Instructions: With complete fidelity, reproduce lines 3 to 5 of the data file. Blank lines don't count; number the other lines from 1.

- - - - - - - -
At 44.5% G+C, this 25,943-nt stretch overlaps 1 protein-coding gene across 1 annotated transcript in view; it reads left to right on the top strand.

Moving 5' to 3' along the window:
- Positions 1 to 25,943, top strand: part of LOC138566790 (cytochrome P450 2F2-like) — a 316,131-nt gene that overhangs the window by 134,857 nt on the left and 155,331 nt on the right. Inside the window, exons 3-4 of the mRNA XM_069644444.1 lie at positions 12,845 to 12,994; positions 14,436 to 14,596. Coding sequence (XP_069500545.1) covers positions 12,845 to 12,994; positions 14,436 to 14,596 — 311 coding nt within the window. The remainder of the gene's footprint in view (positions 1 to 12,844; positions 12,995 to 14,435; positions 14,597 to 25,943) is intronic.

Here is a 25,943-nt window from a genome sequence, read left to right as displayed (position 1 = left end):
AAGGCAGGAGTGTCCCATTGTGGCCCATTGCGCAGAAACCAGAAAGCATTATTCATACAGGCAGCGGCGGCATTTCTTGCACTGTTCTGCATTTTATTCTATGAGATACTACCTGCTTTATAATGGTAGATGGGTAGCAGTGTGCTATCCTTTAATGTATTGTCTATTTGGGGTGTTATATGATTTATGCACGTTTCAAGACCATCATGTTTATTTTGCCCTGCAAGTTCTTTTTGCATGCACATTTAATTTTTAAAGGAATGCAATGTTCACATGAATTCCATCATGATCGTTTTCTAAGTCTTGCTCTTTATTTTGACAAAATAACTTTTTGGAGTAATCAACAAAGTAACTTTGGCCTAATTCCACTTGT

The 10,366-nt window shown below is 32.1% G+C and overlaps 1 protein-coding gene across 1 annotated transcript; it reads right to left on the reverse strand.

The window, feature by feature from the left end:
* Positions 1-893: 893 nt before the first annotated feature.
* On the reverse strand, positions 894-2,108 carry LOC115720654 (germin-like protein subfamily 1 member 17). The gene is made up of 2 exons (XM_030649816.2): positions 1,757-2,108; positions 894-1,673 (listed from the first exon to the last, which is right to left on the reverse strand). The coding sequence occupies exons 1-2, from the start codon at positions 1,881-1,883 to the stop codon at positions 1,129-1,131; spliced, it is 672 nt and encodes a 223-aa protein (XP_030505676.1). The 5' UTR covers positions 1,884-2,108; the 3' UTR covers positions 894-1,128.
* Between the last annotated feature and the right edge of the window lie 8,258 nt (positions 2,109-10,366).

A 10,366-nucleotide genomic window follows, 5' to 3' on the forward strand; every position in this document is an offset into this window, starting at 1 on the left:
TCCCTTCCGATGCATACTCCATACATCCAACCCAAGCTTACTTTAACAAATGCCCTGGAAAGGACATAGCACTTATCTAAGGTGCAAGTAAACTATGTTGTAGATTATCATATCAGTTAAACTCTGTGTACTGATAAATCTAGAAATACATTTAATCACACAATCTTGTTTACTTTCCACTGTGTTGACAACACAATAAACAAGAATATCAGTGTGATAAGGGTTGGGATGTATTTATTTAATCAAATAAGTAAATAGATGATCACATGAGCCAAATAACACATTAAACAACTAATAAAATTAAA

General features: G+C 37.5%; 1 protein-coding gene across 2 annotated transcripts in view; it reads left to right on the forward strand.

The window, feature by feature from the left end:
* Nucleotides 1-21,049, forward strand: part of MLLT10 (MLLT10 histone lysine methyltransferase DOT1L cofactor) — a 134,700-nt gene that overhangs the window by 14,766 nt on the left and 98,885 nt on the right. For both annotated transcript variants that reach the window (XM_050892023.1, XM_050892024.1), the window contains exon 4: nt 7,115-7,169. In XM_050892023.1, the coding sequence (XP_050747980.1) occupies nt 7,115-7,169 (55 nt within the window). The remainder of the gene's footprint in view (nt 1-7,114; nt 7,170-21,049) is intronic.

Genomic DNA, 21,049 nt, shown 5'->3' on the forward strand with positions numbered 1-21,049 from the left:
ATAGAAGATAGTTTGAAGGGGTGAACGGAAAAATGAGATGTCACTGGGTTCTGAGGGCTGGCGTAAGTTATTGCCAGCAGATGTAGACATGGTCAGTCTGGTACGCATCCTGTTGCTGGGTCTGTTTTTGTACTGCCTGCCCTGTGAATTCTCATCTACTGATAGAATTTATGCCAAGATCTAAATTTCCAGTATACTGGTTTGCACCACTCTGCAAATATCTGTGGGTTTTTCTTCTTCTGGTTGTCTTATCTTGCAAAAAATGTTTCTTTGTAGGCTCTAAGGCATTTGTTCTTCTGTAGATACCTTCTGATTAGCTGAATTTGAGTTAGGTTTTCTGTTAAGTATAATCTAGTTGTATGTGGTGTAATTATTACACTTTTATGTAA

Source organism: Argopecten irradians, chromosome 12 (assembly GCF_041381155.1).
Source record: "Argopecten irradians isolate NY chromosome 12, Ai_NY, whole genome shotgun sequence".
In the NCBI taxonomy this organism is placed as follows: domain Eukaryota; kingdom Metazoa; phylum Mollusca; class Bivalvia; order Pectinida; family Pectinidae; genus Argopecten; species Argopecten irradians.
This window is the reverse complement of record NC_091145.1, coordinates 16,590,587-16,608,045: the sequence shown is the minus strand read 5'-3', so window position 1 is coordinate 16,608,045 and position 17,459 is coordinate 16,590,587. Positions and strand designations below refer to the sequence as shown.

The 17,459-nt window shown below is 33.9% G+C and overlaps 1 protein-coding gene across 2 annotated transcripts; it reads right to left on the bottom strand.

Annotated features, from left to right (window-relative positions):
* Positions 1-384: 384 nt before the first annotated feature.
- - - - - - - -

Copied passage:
- Positions 1 to 25,943, top strand: part of LOC138566790 (cytochrome P450 2F2-like) — a 316,131-nt gene that overhangs the window by 134,857 nt on the left and 155,331 nt on the right. Inside the window, exons 3-4 of the mRNA XM_069644444.1 lie at positions 12,845 to 12,994; positions 14,436 to 14,596. Coding sequence (XP_069500545.1) covers positions 12,845 to 12,994; positions 14,436 to 14,596 — 311 coding nt within the window. The remainder of the gene's footprint in view (positions 1 to 12,844; positions 12,995 to 14,435; positions 14,597 to 25,943) is intronic.

Here is a 25,943-nt window from a genome sequence, read left to right as displayed (position 1 = left end):
AAGGCAGGAGTGTCCCATTGTGGCCCATTGCGCAGAAACCAGAAAGCATTATTCATACAGGCAGCGGCGGCATTTCTTGCACTGTTCTGCATTTTATTCTATGAGATACTACCTGCTTTATAATGGTAGATGGGTAGCAGTGTGCTATCCTTTAATGTATTGTCTATTTGGGGTGTTATATGATTTATGCACGTTTCAAGACCATCATGTTTATTTTGCCCTGCAAGTTCTTTTTGCATGCACATTTAATTTTTAAAGGAATGCAATGTTCACATGAATTCCATCATGATCGTTTTCTAAGTCTTGCTCTTTATTTTGACAAAATAACTTTTTGGAGTAATCAACAAAGTAACTTTGGCCTAATTCCACTTGT